Books-A-Million Now Packing Up Its Books, Leaving Houston Pavilions

Christmas Eve was the last day of business for Houston’s only Books-A-Million location, in the Houston Pavilions sorta-mall. Workers at the 1201 Main St. store are now packing the bookstore’s remaining inventory onto pallets (at left), which will be shipped off to the national chain’s warehouses or other locations. (That means there’ll be no goodbye sale.) Books-A-Million had threatened to leave the space back in January of 2011; a quickly arranged sweetened rent deal from its landlord allowed it to stay. But that agreement has now expired, and Pavilions has new owners: A group headlined by former LA Lakers point guard Magic Johnson bought the 3-block complex — out of bankruptcy — this past August.

Photos: Downtown Houston Management District (store); Swamplot inbox (pallets)

24 Comment

  • I hate to be the Grinch that always says, “Nothing makes it in downtown Houston, never will”.

  • A brick and mortar book store? In downtown Houston? On the Southeast side? Shocked it didn’t work out.

  • Book stores are barely making it as is. Out with the old in with the new. Hopefully the new tenant will be better.

  • E-readers killed that store faster than downtown did…

    I havent bought a physical book since I got an e-reader (technical specs not included)

  • Houston, we have a problem…. I’m not sure why downtown Houston is so lame. Perhaps its the tunnels that suck the life out. Downtown should be an amazing centerpiece for the entire region, or even the crown jewel of the South. By comparison, it seems to sit nearly idle while the suburbs expand at an alarming rate. I’ve been in Houston for four years now, and sure, there’s a few new towers (Discovery Green and Market Square parks are awesome!), but it seems that for every new business that opens, two close. I know no city is perfect, but why does Houston remain so painfully behind?

  • Purdueenginerd: Ironically, while I find myself to be a pretty tech savy guy (and aim for a 100% paperless office), I still like reading paper books vs. ebooks. Not sure why . Maybe it’s how much time I’m at my monitor. While eink is better than an LCD for reading, I still like reading on paper. Plus I like being able to see my books.

  • Is it possible that any place in our region that doesn’t have a huge field of suburban-style parking in front of it starts at a big disadvantage? Even patron reviews I read regarding otherwise popular places like Sugar Land Town Square and The Woodlands Town Center view having to park in a (free) garage and walk around the block as serious knock on those places. With the Pavilions garage requiring payment and the public sidewalks harboring the occasional homeless person, Pavilions might have an unavoidable disadvantage for many folks.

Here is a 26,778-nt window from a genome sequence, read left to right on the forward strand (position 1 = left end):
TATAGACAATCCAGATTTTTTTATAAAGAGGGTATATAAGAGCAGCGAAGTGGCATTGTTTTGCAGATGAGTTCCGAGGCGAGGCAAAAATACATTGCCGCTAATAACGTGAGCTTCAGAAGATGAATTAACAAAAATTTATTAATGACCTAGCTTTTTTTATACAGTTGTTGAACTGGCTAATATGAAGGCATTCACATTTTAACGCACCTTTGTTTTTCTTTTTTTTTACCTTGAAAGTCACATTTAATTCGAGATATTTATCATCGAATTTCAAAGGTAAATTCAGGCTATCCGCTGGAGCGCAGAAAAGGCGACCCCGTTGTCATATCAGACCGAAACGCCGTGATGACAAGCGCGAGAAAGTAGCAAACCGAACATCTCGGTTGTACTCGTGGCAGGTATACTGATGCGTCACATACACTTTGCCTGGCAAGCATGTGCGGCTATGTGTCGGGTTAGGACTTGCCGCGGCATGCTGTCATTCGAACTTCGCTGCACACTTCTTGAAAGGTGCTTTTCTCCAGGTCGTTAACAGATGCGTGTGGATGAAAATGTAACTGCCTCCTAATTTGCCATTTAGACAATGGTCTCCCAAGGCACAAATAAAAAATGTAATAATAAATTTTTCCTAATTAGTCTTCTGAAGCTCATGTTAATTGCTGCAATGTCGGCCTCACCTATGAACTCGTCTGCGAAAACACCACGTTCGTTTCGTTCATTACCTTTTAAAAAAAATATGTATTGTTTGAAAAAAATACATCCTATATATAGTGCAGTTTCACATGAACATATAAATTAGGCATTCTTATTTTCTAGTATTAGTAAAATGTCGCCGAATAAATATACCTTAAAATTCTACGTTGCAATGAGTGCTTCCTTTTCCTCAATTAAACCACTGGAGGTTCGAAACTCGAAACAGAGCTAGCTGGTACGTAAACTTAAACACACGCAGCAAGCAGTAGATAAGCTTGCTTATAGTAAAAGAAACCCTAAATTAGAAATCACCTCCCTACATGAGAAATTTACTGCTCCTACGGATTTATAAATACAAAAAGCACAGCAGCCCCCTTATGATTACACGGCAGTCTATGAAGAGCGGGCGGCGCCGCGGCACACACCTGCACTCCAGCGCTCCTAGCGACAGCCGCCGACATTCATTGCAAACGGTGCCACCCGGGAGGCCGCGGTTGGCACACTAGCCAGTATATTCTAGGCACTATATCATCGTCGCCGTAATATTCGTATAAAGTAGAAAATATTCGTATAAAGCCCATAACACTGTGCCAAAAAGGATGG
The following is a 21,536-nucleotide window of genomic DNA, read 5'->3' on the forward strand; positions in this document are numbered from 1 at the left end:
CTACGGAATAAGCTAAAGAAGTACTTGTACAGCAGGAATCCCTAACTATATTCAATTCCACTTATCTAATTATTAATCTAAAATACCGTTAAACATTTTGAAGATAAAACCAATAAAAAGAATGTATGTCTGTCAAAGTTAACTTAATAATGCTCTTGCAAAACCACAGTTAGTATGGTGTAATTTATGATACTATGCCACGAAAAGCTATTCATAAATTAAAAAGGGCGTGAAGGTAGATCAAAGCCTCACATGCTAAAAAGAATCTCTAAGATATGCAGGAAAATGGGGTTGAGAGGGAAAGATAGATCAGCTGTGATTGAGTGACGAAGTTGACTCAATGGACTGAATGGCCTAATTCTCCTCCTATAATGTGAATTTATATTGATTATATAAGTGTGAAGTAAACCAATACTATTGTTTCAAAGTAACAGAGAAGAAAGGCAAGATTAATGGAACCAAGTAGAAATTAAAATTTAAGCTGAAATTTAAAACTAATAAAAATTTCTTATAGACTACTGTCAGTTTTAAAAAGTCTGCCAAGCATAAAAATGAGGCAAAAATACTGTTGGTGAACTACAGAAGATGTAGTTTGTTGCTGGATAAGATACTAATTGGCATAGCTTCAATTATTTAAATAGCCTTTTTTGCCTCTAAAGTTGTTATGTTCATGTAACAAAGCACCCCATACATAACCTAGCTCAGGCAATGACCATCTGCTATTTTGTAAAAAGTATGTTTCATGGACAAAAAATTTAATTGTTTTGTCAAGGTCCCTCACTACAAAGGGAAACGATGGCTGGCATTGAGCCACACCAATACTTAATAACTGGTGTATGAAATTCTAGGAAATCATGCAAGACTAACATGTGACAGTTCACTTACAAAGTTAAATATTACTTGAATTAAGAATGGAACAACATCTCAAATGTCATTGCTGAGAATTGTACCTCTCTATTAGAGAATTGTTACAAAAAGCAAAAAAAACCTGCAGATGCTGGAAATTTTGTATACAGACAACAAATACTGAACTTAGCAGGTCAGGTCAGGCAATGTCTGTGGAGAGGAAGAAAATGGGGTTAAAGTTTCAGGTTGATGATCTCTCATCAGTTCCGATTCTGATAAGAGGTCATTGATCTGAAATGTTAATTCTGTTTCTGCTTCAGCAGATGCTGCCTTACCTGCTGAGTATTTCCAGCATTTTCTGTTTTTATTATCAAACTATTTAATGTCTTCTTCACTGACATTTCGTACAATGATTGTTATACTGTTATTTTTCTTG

Is free off-street surface parking and never having to set foot on a public sidewalk that essential to a quality experience in Houston? Doesn’t downtown, and the city, have more to offer? Certainly other large cities – even Los Angeles – do.

  • Two main reasons why downtown sucks: 1) everyone goes in the tunnels/skybridges which leave deserted streets (no street life) and 2) very small residential population which causes EVERYTHING to be pretty much dead (save for a few areas) on non work days.

    Not surprised at the closing, I wish there were more residential developments downtown to support this kind of thing.

  • @ DMan, too many homeless in downtown Houston

  • Weird. I never knew this bookstore even existed.

  • Too mant homeless. Don’t feel safe walking around at night.

  • some of you folks need to grow some balls.

  • Something fishy all around with this whole deal. Bookstores require easy access and probably a very high population density within a few miles in order to generate enough foot traffic to make sales. Why would the landlord want them as a tenant? Why would they want to be in an area with limited access and very low population density? Something rotten in Denmark.

  • The reason downtown hasn’t been too successful is the lack of residents living downtown and hotel space to help accommodate the businesses downtown.